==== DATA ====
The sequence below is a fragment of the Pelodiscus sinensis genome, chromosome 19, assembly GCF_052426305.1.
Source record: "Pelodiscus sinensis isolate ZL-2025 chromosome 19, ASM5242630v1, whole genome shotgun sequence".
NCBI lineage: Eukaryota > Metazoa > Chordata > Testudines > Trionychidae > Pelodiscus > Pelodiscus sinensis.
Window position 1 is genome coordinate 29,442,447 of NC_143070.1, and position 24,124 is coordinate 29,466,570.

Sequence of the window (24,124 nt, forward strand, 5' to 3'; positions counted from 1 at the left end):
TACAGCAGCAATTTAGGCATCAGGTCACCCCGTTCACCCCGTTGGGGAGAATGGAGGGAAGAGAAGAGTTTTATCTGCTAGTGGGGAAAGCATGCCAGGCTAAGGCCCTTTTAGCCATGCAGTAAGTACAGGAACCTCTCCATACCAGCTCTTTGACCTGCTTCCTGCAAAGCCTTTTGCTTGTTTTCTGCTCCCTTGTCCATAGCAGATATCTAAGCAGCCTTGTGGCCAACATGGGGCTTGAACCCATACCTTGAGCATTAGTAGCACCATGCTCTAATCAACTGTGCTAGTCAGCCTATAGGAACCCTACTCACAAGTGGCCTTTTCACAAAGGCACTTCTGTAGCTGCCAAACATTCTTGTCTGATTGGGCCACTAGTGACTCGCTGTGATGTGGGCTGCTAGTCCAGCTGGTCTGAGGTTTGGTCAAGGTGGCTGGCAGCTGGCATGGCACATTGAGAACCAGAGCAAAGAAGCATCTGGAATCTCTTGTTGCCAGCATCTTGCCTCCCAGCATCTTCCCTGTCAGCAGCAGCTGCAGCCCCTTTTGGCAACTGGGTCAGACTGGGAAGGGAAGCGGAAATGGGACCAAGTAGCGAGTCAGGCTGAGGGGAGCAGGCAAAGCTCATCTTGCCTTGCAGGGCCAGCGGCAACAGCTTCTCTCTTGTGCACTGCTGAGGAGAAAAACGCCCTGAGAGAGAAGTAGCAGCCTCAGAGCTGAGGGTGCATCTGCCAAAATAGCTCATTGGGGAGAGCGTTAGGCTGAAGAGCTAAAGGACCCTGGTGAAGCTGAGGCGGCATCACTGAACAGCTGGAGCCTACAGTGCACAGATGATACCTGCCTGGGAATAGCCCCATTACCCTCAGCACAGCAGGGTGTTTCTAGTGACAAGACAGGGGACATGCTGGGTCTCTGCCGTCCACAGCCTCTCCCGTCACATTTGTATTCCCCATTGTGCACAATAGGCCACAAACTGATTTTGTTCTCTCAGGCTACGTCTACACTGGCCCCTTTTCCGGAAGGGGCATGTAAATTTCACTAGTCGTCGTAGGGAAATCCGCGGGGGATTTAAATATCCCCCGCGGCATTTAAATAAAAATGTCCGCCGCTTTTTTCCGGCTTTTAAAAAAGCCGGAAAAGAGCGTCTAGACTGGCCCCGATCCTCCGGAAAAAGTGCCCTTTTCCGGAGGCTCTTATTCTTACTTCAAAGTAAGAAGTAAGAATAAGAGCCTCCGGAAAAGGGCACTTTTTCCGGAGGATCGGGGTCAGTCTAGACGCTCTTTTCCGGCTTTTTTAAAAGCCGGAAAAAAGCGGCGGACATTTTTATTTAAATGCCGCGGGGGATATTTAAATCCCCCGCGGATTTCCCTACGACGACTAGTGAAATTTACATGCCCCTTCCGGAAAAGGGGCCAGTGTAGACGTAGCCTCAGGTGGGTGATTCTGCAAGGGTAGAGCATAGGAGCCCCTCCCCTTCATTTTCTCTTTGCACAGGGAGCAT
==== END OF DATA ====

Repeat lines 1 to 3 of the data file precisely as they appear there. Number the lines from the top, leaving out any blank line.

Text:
The sequence below is a fragment of the Pelodiscus sinensis genome, chromosome 19, assembly GCF_052426305.1.
Source record: "Pelodiscus sinensis isolate ZL-2025 chromosome 19, ASM5242630v1, whole genome shotgun sequence".
NCBI lineage: Eukaryota > Metazoa > Chordata > Testudines > Trionychidae > Pelodiscus > Pelodiscus sinensis.